On Friday, I was setting up the pool for practice when I discovered, under the pool cover, a large drowned rat. It seemed enormous for a rat, possibly due to being water-logged. I fished the rat corpse out with a large net, double-bagged it, and tossed it into the dumpster.
I was concerned that the dead animal posed a health hazard. I announced that practice would be delayed until I talked to the pool manager, who quickly informed me that they often had "varmint issues." Dead rats aren't a problem as long as the chlorine level is sufficiently high, which it was. Practice was back on schedule, and the 6 & Under group excitedly lined up.
Word of the dead rat had spread quickly. I worried that many of the young children would balk at jumping into the jumbo rat's watery grave. Instead, I had never seen them more excited. They wanted to know all about the rat. Was it big? Did it smell? Could they see it? Where had I put the rat? Which dumpster? Was there a chance the rat could be removed from the dumpster so that they could see it and possibly touch it? Could I please be more concerned with their interests the next time we had varmint issues?
I still added extra chlorine to the water, just to be safe.
It was the Fourth of July in 1996, smack dab in the middle of a giant heat wave. I had drawn lifeguarding duty from 11-4, along with a junior guard. Because of the holiday and the oppressive heat, crowds were huge. I was blowing my whistle constantly, yelling at kids for running, jumping twice on the diving board, and general rough housing.
Two hours into my shift, the power went out in the neighborhood. This had two results. One, the pool's filter system shut off. This wasn't such a big deal, since there weren't leaves and pine needles and other natural debris in the water, and anyway we could compensate by adding chemicals. The second effect was that any neighbors who'd been huddled around their air conditioners before would now head to the pool as their only cooling-off option.
Maybe fifteen minutes after we lost power, just when the first swells of heat-stricken neighbors arrived, a fat French kid named René vomited into the water. Projectile vomit. Beaucoup vomit. And, of course, the filters had stopped.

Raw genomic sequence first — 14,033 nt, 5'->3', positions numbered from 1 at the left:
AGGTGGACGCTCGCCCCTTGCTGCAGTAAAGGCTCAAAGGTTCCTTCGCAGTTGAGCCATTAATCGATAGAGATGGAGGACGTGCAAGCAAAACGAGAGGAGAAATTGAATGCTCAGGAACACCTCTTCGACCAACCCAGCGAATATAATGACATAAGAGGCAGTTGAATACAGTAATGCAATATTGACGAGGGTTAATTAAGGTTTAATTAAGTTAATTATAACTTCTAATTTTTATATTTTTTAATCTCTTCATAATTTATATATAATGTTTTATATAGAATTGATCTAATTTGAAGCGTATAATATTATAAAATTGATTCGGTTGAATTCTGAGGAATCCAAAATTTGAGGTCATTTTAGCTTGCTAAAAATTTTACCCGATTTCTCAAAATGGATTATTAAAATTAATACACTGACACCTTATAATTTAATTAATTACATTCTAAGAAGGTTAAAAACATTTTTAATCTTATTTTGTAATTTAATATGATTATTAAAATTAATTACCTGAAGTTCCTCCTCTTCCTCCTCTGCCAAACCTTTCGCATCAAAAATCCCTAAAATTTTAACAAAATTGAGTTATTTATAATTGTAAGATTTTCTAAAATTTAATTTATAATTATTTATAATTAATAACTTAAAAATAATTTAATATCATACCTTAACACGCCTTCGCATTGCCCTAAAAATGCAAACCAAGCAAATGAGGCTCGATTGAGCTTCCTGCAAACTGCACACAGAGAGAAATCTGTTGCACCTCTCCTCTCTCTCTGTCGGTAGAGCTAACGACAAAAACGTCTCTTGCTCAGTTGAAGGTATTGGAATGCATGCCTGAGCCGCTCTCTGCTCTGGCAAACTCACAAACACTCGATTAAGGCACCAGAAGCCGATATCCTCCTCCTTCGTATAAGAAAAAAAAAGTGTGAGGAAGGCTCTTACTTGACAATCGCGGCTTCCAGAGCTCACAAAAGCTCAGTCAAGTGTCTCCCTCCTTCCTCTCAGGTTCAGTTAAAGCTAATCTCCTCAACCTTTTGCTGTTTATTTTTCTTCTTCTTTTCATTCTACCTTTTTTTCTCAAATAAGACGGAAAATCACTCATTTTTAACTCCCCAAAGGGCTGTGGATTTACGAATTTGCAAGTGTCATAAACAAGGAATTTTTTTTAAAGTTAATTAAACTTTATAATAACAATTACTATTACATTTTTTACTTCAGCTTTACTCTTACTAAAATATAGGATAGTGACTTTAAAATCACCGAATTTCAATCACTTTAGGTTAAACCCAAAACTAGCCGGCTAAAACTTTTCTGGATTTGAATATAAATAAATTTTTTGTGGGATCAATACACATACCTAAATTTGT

Already stressed by the crowds and the heat, I flew into a whistle-blowing frenzy. I cleared the pool, dumped gallons of chlorine into the water, and slowly, horrifyingly realized I would have to clean up these litres de vomi by hand, while hundreds of sweltering poolgoers observed my progress.
Le père de René stood at my side, apologetically explaining over and over that his son had not seemed ill, had in fact swam and eaten with gusto all day. When people came up to ask why the pool was closed, he would snap, "Look, ze keeds sometimes trow up! It joost happens!" Of course, he didn't offer to aid in my paper-towel-and-net-based cleanup efforts. I felt like one of those Alaskan Exxon Valdez volunteers, only with bile instead of crude oil, and thankfully, no afflicted birds.
While I scrubbed and skimmed, I thought about how much this job sucked. What had I done, I asked myself, to deserve such a fate? Then, I remembered how, days earlier, I had thrown up from drinking for the very first time, in my sleep, all over myself. Kind friends had cleaned up the entire mess, even washing the shirt I'd been wearing, and put me to bed. So maybe, I rationalized, this was just karma coming back around.
Of course, I totally lost my cool when I saw that fat fuck René eating an ice cream sundae half an hour later.
This story didn't happen to me, but I really wish it had.
My friend Kelly was working at a community pool in Richmond, California. That day, an African-American family was having a barbecue. After lunch, one of the aunts waded into the pool, holding a beer in one hand and a large pork rib in the other.
Kelly blew her whistle. "Ma'am," she said. "You can't eat that in the pool."
The woman looked at her in disbelief, then glanced down at her sauce-covered hand. "It's just a rib," she explained, and continued wading.